On a basic Linux system, passwords are stored in the /etc/passwd file. This is usually OK for a single-user system, but on a multi-user system, such as a server, the passwords should be hidden and encrypted. Shadow passwords allow you to do just that . On Red Hat Enterprise Linux and CentOS, the shadow-utils package provides shadow password support. For security reasons, it is installed by default.
With shadow passwords, the encrypted password hashes are moved from /etc/passwd, which is world-readable, to /etc/shadow, which only the root administrator can read. Shadow passwords also allow the administrator to set security policies for passwords through the /etc/login.defs file and store information about password aging.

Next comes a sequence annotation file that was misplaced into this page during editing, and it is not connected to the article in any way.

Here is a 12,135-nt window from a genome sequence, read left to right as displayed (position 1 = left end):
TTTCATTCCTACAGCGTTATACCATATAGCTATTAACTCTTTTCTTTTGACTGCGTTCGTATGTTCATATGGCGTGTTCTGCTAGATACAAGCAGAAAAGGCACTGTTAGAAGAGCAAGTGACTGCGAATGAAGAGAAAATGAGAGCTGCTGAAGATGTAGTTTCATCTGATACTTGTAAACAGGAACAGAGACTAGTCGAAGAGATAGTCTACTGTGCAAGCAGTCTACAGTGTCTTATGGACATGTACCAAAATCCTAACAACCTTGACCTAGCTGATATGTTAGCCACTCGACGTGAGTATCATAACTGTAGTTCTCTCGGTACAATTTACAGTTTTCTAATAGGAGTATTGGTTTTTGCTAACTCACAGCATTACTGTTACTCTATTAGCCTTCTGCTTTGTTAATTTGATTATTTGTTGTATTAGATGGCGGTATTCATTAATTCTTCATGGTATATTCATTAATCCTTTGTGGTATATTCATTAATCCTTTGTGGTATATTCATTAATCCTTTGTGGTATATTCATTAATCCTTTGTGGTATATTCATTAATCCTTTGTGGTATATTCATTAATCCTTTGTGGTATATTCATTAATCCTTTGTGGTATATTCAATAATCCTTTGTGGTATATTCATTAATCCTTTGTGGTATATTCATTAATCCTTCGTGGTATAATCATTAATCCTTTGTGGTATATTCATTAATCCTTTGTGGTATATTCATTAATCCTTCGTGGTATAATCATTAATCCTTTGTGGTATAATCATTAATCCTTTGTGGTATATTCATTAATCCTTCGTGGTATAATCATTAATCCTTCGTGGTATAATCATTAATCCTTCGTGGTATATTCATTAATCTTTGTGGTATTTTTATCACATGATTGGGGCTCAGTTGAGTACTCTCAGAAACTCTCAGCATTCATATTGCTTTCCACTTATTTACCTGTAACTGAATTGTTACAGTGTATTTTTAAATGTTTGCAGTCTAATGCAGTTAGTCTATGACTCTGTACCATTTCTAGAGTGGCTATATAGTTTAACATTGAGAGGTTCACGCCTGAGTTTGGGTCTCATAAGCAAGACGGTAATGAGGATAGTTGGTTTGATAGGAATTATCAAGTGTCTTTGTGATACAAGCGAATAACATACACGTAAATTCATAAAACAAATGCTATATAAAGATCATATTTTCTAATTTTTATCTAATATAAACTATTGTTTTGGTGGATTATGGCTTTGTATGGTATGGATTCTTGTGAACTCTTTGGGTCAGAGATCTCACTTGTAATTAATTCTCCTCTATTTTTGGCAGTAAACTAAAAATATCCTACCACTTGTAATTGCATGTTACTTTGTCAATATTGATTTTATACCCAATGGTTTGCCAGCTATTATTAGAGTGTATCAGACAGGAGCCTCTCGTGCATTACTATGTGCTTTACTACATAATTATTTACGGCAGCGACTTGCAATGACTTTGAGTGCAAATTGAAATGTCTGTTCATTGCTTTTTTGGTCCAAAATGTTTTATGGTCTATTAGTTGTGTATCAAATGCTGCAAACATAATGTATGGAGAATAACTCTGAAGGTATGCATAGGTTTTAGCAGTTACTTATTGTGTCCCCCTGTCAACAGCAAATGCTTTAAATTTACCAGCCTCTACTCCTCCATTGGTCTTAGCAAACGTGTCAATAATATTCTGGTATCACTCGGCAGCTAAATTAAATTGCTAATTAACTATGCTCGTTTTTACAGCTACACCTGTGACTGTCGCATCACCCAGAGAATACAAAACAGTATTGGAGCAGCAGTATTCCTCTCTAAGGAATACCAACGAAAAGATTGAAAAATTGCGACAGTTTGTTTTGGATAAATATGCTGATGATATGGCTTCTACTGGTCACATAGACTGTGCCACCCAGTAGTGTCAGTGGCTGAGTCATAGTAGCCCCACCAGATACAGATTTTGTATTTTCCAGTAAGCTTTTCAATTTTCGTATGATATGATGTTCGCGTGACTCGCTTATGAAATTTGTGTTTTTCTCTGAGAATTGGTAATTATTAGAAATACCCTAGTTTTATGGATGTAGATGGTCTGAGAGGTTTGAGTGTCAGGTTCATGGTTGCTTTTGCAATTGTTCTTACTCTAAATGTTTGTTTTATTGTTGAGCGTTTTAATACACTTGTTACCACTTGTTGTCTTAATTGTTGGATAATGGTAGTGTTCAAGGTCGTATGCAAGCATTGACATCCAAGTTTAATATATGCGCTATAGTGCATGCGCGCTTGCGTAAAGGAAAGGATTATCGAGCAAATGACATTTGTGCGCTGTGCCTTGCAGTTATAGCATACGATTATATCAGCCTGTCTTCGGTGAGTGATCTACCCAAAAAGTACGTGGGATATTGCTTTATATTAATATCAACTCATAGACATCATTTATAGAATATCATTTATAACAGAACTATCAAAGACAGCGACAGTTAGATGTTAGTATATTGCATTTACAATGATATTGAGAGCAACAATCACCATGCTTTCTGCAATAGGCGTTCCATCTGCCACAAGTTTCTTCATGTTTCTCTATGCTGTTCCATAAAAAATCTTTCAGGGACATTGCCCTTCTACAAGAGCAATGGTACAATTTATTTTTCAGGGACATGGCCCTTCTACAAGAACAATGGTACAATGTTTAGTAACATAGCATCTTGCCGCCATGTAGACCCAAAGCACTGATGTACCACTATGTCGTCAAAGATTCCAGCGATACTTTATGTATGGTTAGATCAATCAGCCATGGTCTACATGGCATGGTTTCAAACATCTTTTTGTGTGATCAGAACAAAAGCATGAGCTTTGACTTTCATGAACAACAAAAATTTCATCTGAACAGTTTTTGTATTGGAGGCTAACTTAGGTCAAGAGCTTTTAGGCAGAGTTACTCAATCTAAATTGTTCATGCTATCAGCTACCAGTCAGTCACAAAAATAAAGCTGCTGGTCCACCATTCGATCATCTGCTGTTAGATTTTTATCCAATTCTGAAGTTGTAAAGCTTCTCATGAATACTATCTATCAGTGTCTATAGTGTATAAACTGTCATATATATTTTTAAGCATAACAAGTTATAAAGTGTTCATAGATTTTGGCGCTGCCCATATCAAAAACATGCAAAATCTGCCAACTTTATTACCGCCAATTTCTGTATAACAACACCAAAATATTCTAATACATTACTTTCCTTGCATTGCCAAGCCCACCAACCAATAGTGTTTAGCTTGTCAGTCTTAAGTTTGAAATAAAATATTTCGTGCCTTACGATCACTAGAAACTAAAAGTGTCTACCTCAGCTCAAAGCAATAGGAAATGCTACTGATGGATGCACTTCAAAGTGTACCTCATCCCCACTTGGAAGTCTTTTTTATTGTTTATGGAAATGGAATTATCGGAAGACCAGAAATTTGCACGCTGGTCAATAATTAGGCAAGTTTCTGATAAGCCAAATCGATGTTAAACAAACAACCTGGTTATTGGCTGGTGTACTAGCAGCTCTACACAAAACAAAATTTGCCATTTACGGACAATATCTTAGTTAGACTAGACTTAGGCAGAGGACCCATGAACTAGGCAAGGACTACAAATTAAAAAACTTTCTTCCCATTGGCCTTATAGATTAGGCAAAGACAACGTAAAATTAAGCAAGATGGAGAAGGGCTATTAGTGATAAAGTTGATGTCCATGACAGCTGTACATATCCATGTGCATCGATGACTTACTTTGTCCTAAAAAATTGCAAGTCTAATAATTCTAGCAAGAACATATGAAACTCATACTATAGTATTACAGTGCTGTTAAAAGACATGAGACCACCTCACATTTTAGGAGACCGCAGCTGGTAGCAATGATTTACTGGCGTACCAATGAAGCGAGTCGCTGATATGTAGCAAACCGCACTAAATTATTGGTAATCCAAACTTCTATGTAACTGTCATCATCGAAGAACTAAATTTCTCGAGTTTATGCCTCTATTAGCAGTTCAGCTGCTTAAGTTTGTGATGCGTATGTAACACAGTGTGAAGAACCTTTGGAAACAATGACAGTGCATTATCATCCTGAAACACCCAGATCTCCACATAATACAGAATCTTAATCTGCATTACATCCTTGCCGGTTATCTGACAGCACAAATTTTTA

The primary advantage of having a shadow file is that unauthorized users cannot access the passwd file in an attempt to decrypt password hashes. When a user creates a password, the Linux system rehashes the password using a randomly-generated value or encryption key. When the user logs in using the plain text password, the system then authenticates it by comparing it to the encoded password value in /etc/passwd.
In a brute force attack, for example, the attacker may gain access to the world-readable passwd file and attempt to crack the password hashes. By storing the password hashes in a root-only file, /etc/shadow, even a brute force attacker would not be able to gain access to it.